Published 01 September 2020
Published September 2020
Photos and essay by the author on a relationship between men.
Masculinity continues its argument with itself, quizzical at its self-propelled self-assertion. But in asserting aggression the pain is not just experienced in the victim. For even in the crudest acts of coitus, for a moment, the raper becomes the raped, he is tied by his penis and his balls into an abomination.
Published March 1996
Exhibition review Armorial: Dianne Longley
8 September - 3 October 1995
Adelaide Central Gallery, SA
Exhibition review Home: Body
Pat Brassington, Kathryn Faludi, Mary Scott, Heather B Swann, Jennifer Spinks
21 September - 13 October 1995
Carnegie Room Town Hall Hobart, Tasmania
In 1992, Helen Moyes made a documentary 'The Back Yard Shed' which set out to look at the lives of a cross-section of Australian households through the phenomenon of the back-yard shed.
Exhibition review Some Pictures from a Somniloquist's Diary
1 November - 26 November 1995
Greenaway Gallery Adelaide SA
Let's speak about nomads and farmers... The acrid vapours that fill the cast iron nooks and crannies by day: the trickles on metal that appear in my black and white slides each night like blood from a more visible crime: this evidence of the distillation of men: these signs are signs enough of the collapsing consequences of 'farming'.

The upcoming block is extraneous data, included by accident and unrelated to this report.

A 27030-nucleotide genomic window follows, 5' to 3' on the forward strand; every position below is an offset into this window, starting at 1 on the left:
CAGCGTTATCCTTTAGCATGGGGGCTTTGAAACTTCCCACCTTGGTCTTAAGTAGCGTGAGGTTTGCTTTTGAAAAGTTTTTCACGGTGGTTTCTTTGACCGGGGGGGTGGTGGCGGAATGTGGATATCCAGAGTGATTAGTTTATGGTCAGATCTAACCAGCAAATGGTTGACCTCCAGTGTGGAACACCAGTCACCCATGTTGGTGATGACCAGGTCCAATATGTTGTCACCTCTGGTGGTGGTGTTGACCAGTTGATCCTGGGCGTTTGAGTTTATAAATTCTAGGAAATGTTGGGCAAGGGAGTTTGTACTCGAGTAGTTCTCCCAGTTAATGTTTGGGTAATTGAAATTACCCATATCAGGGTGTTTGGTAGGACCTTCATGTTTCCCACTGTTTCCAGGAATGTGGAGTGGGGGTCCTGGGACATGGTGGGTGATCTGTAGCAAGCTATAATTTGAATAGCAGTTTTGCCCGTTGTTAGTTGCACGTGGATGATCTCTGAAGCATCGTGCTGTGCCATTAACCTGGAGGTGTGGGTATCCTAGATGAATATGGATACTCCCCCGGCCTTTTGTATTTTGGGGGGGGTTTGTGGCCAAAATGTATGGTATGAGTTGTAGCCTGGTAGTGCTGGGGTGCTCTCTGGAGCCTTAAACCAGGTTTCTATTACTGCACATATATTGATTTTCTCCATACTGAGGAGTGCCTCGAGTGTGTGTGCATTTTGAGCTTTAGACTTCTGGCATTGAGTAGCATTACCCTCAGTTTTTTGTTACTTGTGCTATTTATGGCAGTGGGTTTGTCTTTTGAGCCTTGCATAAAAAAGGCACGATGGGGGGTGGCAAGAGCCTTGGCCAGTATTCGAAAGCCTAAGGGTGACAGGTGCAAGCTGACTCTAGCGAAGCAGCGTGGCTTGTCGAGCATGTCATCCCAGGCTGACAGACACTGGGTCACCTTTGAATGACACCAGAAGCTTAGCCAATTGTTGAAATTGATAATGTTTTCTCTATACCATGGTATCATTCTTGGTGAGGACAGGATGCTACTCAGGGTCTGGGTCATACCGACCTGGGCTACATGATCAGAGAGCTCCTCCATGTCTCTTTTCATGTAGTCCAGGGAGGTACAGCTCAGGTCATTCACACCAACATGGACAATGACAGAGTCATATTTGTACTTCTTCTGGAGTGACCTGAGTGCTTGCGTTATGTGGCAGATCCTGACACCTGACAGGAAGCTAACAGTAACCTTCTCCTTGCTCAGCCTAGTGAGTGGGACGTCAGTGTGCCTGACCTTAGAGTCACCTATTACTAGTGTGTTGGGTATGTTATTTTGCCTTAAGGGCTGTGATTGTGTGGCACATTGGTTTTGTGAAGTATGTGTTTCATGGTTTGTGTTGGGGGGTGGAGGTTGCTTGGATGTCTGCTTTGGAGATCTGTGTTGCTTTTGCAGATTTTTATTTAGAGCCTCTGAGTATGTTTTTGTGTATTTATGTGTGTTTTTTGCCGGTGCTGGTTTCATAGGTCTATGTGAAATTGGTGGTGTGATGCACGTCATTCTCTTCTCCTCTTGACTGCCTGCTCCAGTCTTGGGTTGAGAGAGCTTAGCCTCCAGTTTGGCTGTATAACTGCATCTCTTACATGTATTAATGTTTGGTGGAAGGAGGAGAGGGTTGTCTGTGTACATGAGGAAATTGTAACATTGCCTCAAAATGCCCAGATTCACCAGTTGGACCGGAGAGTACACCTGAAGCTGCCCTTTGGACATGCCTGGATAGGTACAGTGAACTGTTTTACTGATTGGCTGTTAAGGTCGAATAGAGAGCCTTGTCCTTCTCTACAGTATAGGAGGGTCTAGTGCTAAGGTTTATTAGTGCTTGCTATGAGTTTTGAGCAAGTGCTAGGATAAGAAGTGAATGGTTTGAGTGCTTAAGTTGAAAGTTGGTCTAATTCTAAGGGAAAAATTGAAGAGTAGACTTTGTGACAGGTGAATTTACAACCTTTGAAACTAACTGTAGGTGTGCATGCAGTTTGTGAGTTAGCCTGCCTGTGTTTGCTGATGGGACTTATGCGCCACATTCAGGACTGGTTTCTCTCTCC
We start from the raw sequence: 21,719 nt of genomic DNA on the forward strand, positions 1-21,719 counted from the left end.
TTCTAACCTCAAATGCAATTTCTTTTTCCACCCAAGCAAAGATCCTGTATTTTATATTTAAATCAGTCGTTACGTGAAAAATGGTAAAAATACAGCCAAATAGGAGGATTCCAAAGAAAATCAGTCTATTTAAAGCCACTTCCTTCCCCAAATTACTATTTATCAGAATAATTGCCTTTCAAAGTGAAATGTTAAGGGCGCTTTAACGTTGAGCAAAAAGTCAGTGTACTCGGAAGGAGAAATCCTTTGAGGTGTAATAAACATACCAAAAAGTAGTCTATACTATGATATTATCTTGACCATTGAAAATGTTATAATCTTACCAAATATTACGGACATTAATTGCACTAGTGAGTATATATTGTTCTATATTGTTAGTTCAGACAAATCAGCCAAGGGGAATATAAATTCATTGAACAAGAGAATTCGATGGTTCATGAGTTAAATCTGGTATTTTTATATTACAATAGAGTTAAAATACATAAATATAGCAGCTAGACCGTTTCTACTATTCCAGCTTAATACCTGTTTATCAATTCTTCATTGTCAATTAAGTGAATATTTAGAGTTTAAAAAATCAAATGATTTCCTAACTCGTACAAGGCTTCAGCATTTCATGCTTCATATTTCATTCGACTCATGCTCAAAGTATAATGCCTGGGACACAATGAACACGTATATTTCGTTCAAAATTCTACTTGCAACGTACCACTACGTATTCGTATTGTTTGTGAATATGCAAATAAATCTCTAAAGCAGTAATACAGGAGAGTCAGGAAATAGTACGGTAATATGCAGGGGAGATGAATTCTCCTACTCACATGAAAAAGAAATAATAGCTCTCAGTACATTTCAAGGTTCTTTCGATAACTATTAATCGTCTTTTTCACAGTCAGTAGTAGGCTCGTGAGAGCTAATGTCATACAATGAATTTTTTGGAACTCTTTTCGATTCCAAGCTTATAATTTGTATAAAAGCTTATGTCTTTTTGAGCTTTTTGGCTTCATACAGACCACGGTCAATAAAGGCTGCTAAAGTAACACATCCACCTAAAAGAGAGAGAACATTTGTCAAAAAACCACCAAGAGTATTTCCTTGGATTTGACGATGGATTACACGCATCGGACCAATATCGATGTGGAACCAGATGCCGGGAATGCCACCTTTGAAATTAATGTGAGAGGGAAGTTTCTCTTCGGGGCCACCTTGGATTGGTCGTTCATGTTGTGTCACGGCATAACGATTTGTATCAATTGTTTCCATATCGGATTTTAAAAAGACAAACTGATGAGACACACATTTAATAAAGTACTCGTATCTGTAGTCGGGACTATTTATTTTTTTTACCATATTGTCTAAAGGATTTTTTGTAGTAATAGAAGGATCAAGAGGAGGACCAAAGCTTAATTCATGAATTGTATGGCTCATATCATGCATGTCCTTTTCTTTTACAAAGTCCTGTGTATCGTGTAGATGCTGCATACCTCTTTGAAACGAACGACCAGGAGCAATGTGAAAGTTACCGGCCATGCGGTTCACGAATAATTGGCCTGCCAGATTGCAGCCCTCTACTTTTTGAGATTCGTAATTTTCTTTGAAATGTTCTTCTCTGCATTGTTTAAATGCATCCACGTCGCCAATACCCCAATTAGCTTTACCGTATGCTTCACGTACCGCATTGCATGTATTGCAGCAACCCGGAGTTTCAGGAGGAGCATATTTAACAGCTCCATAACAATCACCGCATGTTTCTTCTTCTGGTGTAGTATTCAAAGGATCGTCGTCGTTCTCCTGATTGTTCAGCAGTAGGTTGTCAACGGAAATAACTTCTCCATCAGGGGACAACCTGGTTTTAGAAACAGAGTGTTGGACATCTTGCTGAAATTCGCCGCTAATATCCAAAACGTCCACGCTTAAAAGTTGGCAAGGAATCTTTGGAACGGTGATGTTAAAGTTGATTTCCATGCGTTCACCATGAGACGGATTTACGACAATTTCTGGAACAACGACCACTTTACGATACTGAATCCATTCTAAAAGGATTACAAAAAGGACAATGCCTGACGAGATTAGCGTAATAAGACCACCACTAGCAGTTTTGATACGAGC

Analysis of maleness from a semiotic approach in the context of the lifestyle magazine 'Good Weekend' published as a supplement to both The Age in Melbourne and The Sydney Morning Herald.
During World War Two, the Australian government's Department of Information represented the male body in at least two distinct ways. The photographer Edward Cranstone photographed a heroically active, phallicised body and the cameraman Damien Parer filmed a heroically suffering abject body.
Exhibition review I won't wish I will: Pippin Drysdale
28 September - 8 October 1995
The Door Exhibition Space Fremantle, WA
Exhibition review Emergence: Arthur Russell
15 October - 12 November 1995
Greenhill Galleries, Perth, WA
We collage, genderbend, cross dress and polymorph exquisite corpses out of media and advertising personalities, then use them as fantasy aids in the cause of our mundane desires.
Using illustrations from a technical manual of the 1940s `the author examines the working male figure in popular iconography focusing on masculine representation in the visual arts and its link to the means of production.